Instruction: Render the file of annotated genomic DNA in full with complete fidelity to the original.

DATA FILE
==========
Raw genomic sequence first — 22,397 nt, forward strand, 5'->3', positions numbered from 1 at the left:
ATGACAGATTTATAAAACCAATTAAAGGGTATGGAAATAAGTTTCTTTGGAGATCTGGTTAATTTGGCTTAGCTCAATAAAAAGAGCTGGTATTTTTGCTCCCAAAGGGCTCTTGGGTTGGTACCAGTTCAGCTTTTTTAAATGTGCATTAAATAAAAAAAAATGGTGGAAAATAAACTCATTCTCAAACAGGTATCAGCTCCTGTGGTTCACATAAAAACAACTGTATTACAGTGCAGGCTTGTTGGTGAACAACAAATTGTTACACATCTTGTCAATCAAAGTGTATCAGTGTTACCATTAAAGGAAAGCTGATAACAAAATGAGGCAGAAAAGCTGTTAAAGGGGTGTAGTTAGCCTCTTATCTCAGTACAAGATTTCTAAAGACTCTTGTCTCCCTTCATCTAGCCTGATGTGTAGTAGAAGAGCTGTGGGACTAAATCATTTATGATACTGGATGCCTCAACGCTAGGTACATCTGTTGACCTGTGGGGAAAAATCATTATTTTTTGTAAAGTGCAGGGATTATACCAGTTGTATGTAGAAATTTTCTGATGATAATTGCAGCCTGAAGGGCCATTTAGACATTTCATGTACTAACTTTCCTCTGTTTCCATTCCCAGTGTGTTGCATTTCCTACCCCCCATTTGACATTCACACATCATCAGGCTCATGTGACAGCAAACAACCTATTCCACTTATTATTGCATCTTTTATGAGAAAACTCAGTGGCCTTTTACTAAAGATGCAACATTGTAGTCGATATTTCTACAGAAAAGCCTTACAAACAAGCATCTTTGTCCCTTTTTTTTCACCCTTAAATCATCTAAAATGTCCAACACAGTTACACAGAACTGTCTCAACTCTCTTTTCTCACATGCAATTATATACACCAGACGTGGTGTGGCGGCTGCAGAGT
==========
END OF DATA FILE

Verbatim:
Raw genomic sequence first — 22,397 nt, forward strand, 5'->3', positions numbered from 1 at the left:
ATGACAGATTTATAAAACCAATTAAAGGGTATGGAAATAAGTTTCTTTGGAGATCTGGTTAATTTGGCTTAGCTCAATAAAAAGAGCTGGTATTTTTGCTCCCAAAGGGCTCTTGGGTTGGTACCAGTTCAGCTTTTTTAAATGTGCATTAAATAAAAAAAAATGGTGGAAAATAAACTCATTCTCAAACAGGTATCAGCTCCTGTGGTTCACATAAAAACAACTGTATTACAGTGCAGGCTTGTTGGTGAACAACAAATTGTTACACATCTTGTCAATCAAAGTGTATCAGTGTTACCATTAAAGGAAAGCTGATAACAAAATGAGGCAGAAAAGCTGTTAAAGGGGTGTAGTTAGCCTCTTATCTCAGTACAAGATTTCTAAAGACTCTTGTCTCCCTTCATCTAGCCTGATGTGTAGTAGAAGAGCTGTGGGACTAAATCATTTATGATACTGGATGCCTCAACGCTAGGTACATCTGTTGACCTGTGGGGAAAAATCATTATTTTTTGTAAAGTGCAGGGATTATACCAGTTGTATGTAGAAATTTTCTGATGATAATTGCAGCCTGAAGGGCCATTTAGACATTTCATGTACTAACTTTCCTCTGTTTCCATTCCCAGTGTGTTGCATTTCCTACCCCCCATTTGACATTCACACATCATCAGGCTCATGTGACAGCAAACAACCTATTCCACTTATTATTGCATCTTTTATGAGAAAACTCAGTGGCCTTTTACTAAAGATGCAACATTGTAGTCGATATTTCTACAGAAAAGCCTTACAAACAAGCATCTTTGTCCCTTTTTTTTCACCCTTAAATCATCTAAAATGTCCAACACAGTTACACAGAACTGTCTCAACTCTCTTTTCTCACATGCAATTATATACACCAGACGTGGTGTGGCGGCTGCAGAGT